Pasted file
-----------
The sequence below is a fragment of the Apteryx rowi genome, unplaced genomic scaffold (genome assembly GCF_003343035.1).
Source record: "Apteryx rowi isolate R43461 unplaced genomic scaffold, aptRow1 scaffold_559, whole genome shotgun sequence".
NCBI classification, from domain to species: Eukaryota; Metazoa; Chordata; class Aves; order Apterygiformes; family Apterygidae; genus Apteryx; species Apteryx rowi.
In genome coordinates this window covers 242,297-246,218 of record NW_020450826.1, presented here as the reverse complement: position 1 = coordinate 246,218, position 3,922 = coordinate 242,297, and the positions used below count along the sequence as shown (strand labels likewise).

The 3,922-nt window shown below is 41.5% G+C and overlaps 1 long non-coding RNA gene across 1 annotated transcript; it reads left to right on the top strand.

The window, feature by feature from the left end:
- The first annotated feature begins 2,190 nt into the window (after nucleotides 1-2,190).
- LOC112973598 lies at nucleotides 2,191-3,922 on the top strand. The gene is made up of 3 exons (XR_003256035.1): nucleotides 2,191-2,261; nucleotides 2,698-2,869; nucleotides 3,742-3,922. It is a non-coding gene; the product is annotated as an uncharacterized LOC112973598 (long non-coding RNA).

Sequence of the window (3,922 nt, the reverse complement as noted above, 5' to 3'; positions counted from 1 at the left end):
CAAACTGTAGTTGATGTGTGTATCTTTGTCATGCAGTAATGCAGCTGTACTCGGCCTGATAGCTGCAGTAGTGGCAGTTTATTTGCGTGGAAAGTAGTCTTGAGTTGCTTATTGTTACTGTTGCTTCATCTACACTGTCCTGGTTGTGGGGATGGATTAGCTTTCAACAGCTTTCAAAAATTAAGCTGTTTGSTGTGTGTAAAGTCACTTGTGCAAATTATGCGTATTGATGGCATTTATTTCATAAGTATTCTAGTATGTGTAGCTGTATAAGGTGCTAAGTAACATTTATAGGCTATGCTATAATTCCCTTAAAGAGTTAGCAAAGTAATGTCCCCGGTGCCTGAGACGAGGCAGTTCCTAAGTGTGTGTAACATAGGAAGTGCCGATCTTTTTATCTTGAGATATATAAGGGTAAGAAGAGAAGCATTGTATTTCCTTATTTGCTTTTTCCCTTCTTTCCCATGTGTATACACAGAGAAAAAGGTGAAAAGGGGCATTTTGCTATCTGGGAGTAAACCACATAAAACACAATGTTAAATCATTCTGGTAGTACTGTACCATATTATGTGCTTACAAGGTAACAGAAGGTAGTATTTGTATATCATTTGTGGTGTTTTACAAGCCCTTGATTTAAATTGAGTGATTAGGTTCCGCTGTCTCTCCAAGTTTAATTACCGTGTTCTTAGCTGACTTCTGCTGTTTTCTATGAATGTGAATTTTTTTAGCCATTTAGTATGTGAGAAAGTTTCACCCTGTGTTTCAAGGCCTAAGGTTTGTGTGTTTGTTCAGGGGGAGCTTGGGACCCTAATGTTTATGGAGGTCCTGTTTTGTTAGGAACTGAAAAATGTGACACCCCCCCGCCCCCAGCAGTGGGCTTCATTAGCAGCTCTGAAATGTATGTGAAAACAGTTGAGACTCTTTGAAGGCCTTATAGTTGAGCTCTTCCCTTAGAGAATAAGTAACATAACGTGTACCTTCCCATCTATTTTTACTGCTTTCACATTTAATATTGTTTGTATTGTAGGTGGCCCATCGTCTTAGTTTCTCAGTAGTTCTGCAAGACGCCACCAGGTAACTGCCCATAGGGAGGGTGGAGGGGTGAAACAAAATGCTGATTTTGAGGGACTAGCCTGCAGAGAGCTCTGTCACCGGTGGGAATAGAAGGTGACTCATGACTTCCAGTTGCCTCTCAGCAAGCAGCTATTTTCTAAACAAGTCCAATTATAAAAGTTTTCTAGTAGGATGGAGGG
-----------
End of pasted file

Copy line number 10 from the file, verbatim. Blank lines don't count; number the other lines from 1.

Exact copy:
CAAACTGTAGTTGATGTGTGTATCTTTGTCATGCAGTAATGCAGCTGTACTCGGCCTGATAGCTGCAGTAGTGGCAGTTTATTTGCGTGGAAAGTAGTCTTGAGTTGCTTATTGTTACTGTTGCTTCATCTACACTGTCCTGGTTGTGGGGATGGATTAGCTTTCAACAGCTTTCAAAAATTAAGCTGTTTGSTGTGTGTAAAGTCACTTGTGCAAATTATGCGTATTGATGGCATTTATTTCATAAGTATTCTAGTATGTGTAGCTGTATAAGGTGCTAAGTAACATTTATAGGCTATGCTATAATTCCCTTAAAGAGTTAGCAAAGTAATGTCCCCGGTGCCTGAGACGAGGCAGTTCCTAAGTGTGTGTAACATAGGAAGTGCCGATCTTTTTATCTTGAGATATATAAGGGTAAGAAGAGAAGCATTGTATTTCCTTATTTGCTTTTTCCCTTCTTTCCCATGTGTATACACAGAGAAAAAGGTGAAAAGGGGCATTTTGCTATCTGGGAGTAAACCACATAAAACACAATGTTAAATCATTCTGGTAGTACTGTACCATATTATGTGCTTACAAGGTAACAGAAGGTAGTATTTGTATATCATTTGTGGTGTTTTACAAGCCCTTGATTTAAATTGAGTGATTAGGTTCCGCTGTCTCTCCAAGTTTAATTACCGTGTTCTTAGCTGACTTCTGCTGTTTTCTATGAATGTGAATTTTTTTAGCCATTTAGTATGTGAGAAAGTTTCACCCTGTGTTTCAAGGCCTAAGGTTTGTGTGTTTGTTCAGGGGGAGCTTGGGACCCTAATGTTTATGGAGGTCCTGTTTTGTTAGGAACTGAAAAATGTGACACCCCCCCGCCCCCAGCAGTGGGCTTCATTAGCAGCTCTGAAATGTATGTGAAAACAGTTGAGACTCTTTGAAGGCCTTATAGTTGAGCTCTTCCCTTAGAGAATAAGTAACATAACGTGTACCTTCCCATCTATTTTTACTGCTTTCACATTTAATATTGTTTGTATTGTAGGTGGCCCATCGTCTTAGTTTCTCAGTAGTTCTGCAAGACGCCACCAGGTAACTGCCCATAGGGAGGGTGGAGGGGTGAAACAAAATGCTGATTTTGAGGGACTAGCCTGCAGAGAGCTCTGTCACCGGTGGGAATAGAAGGTGACTCATGACTTCCAGTTGCCTCTCAGCAAGCAGCTATTTTCTAAACAAGTCCAATTATAAAAGTTTTCTAGTAGGATGGAGGG